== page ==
(FOX 2) - A man sent to prison for life for murder as a juvenile was in court Friday with a chance to have his sentence reduced, as prosecution explained why he should stay behind bars while a psychologist argues he's been rehabilitated.
Warning: The information in this article and images in the video below can be considered graphic.
In 1992, 44-year-old Agustine Pena was sentenced to life without parole in for the gruesome stabbing and beheading of teenage runaway Stephanie Dubay in Warren in 1990. His 21-year-old cousin Jaime Rodriquez also serving a life sentence for the crime.
But because Pena was 15 at the time, a juvenile, the Supreme Court has ruled he and other juvenile lifers should have their sentenced reviewed. That means Pena could go free.
"Time doesn't change the facts of this case. Time doesn't change the manner in which Stephanie Dubay was murdered. Time doesn't change the loss and the grief to the family," said Macomb County Assistant Prosecutor William Cataldo.
The 15-year-old girl was stabbed 10 times, her right index finger was cut off, and her tongue and spleen were removed. Her head was carefully detached, skinned and put into a freezer. It was shown to two girls who told the police. Officers discovered five bags of body parts buried in the backyard and stuffed in a car in the garage. Because of the seriousness of the crime, Pena was tried as an adult. He was convicted on first-degree murder charges and sentenced to life in prison.
Cataldo asked a judge to keep Pena behind bars, but there was testimony given on Friday urging that he's been rehabilitated.
"This happened when he was 15 years old. That's not representative of adult behavior. As an adult, he obviously is very different," said forensic psychologist, Dr. Michael Abramsky.
Abramsky evaluated Pena back in 1992 and determined he had major problems with socialization and impulse control. He recommended Pena be sentenced as an adult but hoped that one day he would be eligible for parole. Abramsky said Pena was heavily influenced by his cousin Jaime Rodriquez. The psychologist called Rodriquez the most dangerous person he'd ever evaluated.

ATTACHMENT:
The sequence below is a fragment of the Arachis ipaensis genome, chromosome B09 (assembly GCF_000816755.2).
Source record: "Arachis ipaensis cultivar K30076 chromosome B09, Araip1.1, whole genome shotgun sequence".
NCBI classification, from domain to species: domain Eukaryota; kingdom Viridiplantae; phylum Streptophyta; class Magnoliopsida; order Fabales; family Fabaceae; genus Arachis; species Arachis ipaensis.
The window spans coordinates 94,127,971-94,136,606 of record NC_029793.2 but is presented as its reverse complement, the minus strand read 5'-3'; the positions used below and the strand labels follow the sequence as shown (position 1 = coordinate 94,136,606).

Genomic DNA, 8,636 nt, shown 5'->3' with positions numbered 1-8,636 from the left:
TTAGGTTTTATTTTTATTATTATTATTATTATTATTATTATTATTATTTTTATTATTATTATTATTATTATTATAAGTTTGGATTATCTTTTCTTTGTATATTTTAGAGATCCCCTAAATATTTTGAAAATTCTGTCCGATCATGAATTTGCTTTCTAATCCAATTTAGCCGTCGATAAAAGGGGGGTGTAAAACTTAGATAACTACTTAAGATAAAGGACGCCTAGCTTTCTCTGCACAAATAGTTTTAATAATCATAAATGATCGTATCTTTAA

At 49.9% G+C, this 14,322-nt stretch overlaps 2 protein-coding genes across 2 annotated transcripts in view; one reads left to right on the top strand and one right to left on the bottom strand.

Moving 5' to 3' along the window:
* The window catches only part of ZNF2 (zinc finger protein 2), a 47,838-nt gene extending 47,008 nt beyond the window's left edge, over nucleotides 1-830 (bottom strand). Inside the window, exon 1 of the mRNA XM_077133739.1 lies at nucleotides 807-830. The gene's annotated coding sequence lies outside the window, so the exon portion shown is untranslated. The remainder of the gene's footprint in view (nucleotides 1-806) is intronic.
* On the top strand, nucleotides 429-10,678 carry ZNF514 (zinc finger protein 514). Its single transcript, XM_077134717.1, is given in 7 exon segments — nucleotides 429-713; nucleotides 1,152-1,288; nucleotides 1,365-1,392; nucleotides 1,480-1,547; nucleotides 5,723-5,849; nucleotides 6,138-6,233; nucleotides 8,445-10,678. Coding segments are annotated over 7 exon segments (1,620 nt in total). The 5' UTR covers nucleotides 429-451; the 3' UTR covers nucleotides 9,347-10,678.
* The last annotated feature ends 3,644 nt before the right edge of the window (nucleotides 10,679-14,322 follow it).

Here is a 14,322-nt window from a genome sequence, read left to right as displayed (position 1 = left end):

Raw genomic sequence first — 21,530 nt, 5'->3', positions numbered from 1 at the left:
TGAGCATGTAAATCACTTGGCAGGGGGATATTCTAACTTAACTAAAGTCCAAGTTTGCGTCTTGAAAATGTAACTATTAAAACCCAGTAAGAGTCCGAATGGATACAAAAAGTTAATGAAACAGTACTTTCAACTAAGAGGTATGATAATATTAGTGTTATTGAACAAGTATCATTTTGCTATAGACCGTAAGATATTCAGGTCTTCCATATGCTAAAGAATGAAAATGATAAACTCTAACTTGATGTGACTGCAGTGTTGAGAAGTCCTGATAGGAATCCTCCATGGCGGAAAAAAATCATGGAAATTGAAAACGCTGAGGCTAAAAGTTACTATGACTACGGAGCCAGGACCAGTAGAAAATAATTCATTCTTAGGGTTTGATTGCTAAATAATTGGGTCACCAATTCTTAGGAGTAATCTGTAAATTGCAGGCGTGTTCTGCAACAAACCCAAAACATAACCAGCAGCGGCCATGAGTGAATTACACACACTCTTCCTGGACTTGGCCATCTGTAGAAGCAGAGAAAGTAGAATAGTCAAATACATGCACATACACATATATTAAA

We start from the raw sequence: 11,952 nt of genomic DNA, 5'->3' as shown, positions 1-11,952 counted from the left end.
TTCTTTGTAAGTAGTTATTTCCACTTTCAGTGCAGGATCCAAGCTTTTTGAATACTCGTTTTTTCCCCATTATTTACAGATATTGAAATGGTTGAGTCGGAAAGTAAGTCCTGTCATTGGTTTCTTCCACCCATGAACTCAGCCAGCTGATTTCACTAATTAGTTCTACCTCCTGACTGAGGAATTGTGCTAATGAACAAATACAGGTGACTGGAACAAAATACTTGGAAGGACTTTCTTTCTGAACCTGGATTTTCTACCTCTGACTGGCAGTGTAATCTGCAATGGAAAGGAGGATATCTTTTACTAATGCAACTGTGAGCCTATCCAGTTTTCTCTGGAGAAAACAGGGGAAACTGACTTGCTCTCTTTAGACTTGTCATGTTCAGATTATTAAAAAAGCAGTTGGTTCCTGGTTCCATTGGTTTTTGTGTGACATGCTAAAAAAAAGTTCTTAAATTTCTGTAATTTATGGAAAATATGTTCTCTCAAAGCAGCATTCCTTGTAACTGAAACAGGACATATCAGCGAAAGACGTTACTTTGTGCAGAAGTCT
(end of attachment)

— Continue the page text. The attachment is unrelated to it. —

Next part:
"He was the kind of person that I thought if I said the wrong thing would jump over the table and murder me and have no qualms about it whatsoever. He killed this young woman because she got on his nerves," he said.
That young woman, Stephanie Dubay of Mount Clemens, was just 15 years old when she was murdered.
"That's a really dark place to do what he did. Tell me, tell this court and tell the public that it's not going to happen again because it's solved - it's gone," Cataldo said.
The prosecutor was not convinced Pena is no longer a danger, but the expert witness for the defense was adamant that Pena had problems as a youth but has been a model prisoner for the last 20 years. He works in the prison's Braille program, transcribing textbooks for blind children. He would have a job and a place to stay with his mother should he be sentenced to time served and paroled.
"I think he would be a very good candidate before the parole board. I think the parole board would look at him in terms of his risk factor - in terms of being a low-risk offender," said Richard Stapleton, who is retired from the Michigan Department of Corrections.
A man sent to prison for life for murder as a juvenile was in court Friday with a chance to have his sentence reduced, as prosecutors argued why he should stay behind bars and psychologists say he's been rehabilitated.
"Despite the punitive aspects of prison I mean, it changed him as a person in a positive kind of way," Abramsky said.
FOX 2 spoke with Stephanie Dubay's mother. She said she's not ready to go on camera but said she will speak at Pena's resentencing.